Welcome to Pet Detective, a new column where The Globe’s Amberly McAteer will find answers to the health and behaviour problems of our four-legged friends. Send your questions to firstname.lastname@example.org (All questions will be published anonymously.)
The question: My four-year-old boxer named Lennon loves most other dogs at the park and the feeling is mutual. When certain tiny, smaller dogs show up, he turns on his alpha-dog ways. As soon as they challenge him, all hell breaks loose. Sure, he never actually hurts the little dogs, but he leaves plenty of scared dogs – and owners – in his wake. Sometimes this makes dog-park visits awkward: I feel the blow-ups are the fault of the other owners, but it gets put on him always. How can I get him to ignore the small, mean dogs?
The answer: “That’s like asking me to ignore the guy who’s grabbing my butt on the subway,” says professional dog trainer Caryn Liles. Your job as a good dog owner, she says, is to prevent those circumstances, where he feels stressed, to ever occur.
I’ve learned the hard way: I used to let my boxer Ruby off leash as soon we arrived at the dog park. She was always wonderful to begin with and greeted the vast majority of pooches with a friendly paw in the face and a bum wiggle. I saw other people mindlessly letting their dogs loose at the entry, and as a new dog owner, just figured that’s what you do – dogs work out their own issues.
She was very much an alpha-female, I tell Liles, who owns Whatta Pup! dog training in Toronto. Ruby was establishing her place as big-boss lady around those with “little-dog syndrome.”
Like your Lennon – who I’m sure, deep down, wants to give peace a chance – Ruby never actually hurt a dog, but I developed a shortlist of pups we just couldn’t be around. The second they started yipping at her, it was game on. She would stand over them and make an awful, terrifying noise that caused no harm but, in my mind, scared the doggie pants off them.
I tell Liles, all proud of myself, that I recognized I had a dominant dog who didn’t like specific others. And the more she encountered jerk dogs, the more she became a jerk dog, seeking top-dog status. I started avoiding the park altogether when the attendees were largely pint-sized, or I’d leave at the first sighting of a yapper. Two years later, Ruby’s park-fighting days are a distant memory.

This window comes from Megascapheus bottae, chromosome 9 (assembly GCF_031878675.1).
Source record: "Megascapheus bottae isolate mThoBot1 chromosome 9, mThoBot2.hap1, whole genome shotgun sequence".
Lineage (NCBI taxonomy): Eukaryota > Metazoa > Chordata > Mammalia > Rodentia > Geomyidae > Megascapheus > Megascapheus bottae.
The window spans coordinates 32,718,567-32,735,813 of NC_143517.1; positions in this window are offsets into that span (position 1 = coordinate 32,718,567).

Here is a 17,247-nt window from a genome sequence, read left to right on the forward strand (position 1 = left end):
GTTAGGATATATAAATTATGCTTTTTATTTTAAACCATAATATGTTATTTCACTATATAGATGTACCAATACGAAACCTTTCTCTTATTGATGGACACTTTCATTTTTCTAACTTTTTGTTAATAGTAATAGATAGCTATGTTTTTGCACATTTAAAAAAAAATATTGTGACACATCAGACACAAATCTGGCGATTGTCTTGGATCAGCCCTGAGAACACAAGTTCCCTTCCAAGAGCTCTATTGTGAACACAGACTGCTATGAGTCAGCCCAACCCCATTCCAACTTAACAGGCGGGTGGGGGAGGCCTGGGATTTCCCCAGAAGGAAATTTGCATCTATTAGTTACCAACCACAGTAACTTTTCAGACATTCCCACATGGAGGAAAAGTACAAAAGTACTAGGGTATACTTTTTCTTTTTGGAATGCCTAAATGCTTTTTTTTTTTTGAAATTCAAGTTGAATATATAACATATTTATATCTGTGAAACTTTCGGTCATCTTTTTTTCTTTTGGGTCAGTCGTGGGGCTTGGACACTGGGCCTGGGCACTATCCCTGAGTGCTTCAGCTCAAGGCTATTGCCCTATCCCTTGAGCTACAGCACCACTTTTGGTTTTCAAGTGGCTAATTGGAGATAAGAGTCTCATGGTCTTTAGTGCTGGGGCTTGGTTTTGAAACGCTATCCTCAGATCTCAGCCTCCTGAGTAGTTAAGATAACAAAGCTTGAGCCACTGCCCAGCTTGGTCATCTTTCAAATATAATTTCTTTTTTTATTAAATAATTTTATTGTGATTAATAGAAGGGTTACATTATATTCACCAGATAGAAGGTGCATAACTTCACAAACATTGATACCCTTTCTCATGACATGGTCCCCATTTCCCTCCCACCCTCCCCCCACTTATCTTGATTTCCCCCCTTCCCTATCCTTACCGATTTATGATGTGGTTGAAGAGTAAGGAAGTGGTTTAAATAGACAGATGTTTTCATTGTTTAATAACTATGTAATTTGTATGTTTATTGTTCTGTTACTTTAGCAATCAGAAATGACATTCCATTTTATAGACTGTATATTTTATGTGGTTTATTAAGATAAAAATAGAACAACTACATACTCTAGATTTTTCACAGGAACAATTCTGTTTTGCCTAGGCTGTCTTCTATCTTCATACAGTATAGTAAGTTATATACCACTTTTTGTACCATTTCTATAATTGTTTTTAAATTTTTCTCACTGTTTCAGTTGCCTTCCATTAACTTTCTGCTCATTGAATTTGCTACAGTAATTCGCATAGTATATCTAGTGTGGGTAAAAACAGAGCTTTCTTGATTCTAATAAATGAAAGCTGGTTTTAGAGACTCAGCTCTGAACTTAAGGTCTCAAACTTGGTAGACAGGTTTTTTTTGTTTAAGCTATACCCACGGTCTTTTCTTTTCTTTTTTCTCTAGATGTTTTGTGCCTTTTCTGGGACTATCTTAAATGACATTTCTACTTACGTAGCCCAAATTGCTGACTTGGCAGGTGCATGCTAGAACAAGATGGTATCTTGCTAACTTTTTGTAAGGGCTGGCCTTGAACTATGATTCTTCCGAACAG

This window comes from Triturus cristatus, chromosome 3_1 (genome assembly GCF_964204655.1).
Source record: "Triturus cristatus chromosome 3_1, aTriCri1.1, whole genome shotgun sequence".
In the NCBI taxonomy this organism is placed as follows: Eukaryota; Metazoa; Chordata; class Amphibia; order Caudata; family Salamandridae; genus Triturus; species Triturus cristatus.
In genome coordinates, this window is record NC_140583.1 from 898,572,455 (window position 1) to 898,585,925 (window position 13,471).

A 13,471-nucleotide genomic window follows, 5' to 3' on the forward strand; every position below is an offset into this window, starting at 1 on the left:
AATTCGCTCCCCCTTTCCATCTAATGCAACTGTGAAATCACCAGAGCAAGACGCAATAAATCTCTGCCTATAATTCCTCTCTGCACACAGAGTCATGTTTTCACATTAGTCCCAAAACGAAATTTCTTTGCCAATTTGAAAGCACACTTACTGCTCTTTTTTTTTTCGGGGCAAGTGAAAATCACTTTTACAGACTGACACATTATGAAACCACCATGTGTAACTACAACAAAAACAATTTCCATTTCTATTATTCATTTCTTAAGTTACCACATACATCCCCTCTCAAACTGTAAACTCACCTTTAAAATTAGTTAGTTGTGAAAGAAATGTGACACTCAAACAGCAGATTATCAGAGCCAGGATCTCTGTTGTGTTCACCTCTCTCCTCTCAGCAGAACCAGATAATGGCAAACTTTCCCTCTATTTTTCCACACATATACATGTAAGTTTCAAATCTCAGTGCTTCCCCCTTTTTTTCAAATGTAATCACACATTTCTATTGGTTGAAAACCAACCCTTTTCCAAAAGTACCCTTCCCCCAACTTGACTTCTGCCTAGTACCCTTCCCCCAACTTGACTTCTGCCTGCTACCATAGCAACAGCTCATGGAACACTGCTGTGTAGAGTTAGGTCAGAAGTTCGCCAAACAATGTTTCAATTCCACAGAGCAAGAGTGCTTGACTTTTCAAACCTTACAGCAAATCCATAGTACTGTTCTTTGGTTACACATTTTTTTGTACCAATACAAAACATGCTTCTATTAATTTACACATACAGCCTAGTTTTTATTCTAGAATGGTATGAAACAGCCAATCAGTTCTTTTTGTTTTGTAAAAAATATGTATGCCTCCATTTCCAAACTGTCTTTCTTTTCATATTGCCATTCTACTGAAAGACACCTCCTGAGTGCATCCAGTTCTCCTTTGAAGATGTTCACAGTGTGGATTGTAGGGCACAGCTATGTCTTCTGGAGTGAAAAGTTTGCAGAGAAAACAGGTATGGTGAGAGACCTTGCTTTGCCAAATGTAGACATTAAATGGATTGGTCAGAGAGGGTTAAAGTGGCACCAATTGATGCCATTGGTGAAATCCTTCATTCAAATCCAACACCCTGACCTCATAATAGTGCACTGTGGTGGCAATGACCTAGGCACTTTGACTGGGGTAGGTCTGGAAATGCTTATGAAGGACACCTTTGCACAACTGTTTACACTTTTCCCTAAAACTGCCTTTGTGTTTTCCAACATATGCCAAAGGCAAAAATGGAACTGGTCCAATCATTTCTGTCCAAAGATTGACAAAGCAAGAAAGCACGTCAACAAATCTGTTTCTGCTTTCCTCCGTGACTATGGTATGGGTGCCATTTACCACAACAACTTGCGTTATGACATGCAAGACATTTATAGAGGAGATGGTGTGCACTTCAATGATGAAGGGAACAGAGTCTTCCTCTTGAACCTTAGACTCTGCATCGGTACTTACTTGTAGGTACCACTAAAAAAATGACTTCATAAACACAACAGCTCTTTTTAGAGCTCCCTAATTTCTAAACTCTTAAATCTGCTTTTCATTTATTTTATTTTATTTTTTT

But dominance, Liles insists, is a social relationship between two specific dogs and not a personality trait. “If only we could have that on one giant, flashing, neon sign,” she says.
Wait, what? There’s no such thing as an alpha-dog/pack leader? “You just fell off your chair, didn’t you?” she says with a laughs. Alpha, in dog terms, actually just refers to a breeding pair – so mom and dad naturally become alpha to their pups – but that’s the extent of intense social hierarchy in dogs, she says.
“I know, I know, you hear ‘alpha’ 17 times in five minutes watching the Dog Whisperer.”
So the first step is for you recognize that each doggie relationship your big guy has is unique, just like your relationships with humans.
And it’s natural, she says, that some dogs just won’t care about others with little-dog syndrome: Take the puggle at my dog park, for instance, who we call Switzerland because she’s so neutral. At the first sign of tension, the little diplomat is flat on her back, legs in the air.
But your canine can’t let mean dogs be tolerated. Owners of purse-sized breeds, she says, are more likely not to discipline their dog, excusing the bad behaviour because the bark is so tiny.
You and I can blame owners of little dogs. Liles says “you have to be proactive and not put your dog through that stress.”
Ultimately, don’t be hesitate to leash Lennon and leave at the first sign of a problem pooch. War is over if you want it.
“Bottom line,” Liles says, “we’ve got to set up our dogs for success.”
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